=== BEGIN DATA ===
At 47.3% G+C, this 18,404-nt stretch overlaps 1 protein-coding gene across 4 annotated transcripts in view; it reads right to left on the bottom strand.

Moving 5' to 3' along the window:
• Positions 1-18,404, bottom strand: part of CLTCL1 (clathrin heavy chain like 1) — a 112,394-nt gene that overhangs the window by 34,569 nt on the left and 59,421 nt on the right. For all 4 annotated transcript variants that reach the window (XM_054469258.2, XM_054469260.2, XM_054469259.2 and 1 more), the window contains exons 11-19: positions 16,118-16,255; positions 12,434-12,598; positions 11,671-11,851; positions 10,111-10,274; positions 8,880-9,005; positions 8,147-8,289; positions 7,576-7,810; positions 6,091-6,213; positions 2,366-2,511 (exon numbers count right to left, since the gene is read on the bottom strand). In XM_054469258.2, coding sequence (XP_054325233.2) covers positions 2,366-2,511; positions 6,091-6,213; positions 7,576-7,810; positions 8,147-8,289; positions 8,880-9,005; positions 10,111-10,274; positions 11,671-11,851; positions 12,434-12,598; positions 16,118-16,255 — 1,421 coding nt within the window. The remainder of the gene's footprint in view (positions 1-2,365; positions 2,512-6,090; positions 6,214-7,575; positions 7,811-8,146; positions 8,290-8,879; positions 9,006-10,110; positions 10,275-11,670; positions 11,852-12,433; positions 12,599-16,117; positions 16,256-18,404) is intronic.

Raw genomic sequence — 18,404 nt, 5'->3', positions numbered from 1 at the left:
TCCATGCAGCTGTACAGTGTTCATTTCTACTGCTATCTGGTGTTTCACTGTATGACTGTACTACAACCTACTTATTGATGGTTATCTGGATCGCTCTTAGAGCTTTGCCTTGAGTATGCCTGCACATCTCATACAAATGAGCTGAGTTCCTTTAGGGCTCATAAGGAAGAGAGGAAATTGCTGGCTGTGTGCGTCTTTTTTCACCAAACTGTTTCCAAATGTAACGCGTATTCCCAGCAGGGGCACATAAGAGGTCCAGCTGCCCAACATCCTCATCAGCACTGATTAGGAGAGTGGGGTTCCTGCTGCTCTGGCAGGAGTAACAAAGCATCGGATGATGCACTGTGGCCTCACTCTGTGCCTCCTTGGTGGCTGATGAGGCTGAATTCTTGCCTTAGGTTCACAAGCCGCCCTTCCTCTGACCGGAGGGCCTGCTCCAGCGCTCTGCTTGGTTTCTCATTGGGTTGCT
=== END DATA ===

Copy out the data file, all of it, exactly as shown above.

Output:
At 47.3% G+C, this 18,404-nt stretch overlaps 1 protein-coding gene across 4 annotated transcripts in view; it reads right to left on the bottom strand.

Moving 5' to 3' along the window:
• Positions 1-18,404, bottom strand: part of CLTCL1 (clathrin heavy chain like 1) — a 112,394-nt gene that overhangs the window by 34,569 nt on the left and 59,421 nt on the right. For all 4 annotated transcript variants that reach the window (XM_054469258.2, XM_054469260.2, XM_054469259.2 and 1 more), the window contains exons 11-19: positions 16,118-16,255; positions 12,434-12,598; positions 11,671-11,851; positions 10,111-10,274; positions 8,880-9,005; positions 8,147-8,289; positions 7,576-7,810; positions 6,091-6,213; positions 2,366-2,511 (exon numbers count right to left, since the gene is read on the bottom strand). In XM_054469258.2, coding sequence (XP_054325233.2) covers positions 2,366-2,511; positions 6,091-6,213; positions 7,576-7,810; positions 8,147-8,289; positions 8,880-9,005; positions 10,111-10,274; positions 11,671-11,851; positions 12,434-12,598; positions 16,118-16,255 — 1,421 coding nt within the window. The remainder of the gene's footprint in view (positions 1-2,365; positions 2,512-6,090; positions 6,214-7,575; positions 7,811-8,146; positions 8,290-8,879; positions 9,006-10,110; positions 10,275-11,670; positions 11,852-12,433; positions 12,599-16,117; positions 16,256-18,404) is intronic.

Raw genomic sequence — 18,404 nt, 5'->3', positions numbered from 1 at the left:
TCCATGCAGCTGTACAGTGTTCATTTCTACTGCTATCTGGTGTTTCACTGTATGACTGTACTACAACCTACTTATTGATGGTTATCTGGATCGCTCTTAGAGCTTTGCCTTGAGTATGCCTGCACATCTCATACAAATGAGCTGAGTTCCTTTAGGGCTCATAAGGAAGAGAGGAAATTGCTGGCTGTGTGCGTCTTTTTTCACCAAACTGTTTCCAAATGTAACGCGTATTCCCAGCAGGGGCACATAAGAGGTCCAGCTGCCCAACATCCTCATCAGCACTGATTAGGAGAGTGGGGTTCCTGCTGCTCTGGCAGGAGTAACAAAGCATCGGATGATGCACTGTGGCCTCACTCTGTGCCTCCTTGGTGGCTGATGAGGCTGAATTCTTGCCTTAGGTTCACAAGCCGCCCTTCCTCTGACCGGAGGGCCTGCTCCAGCGCTCTGCTTGGTTTCTCATTGGGTTGCT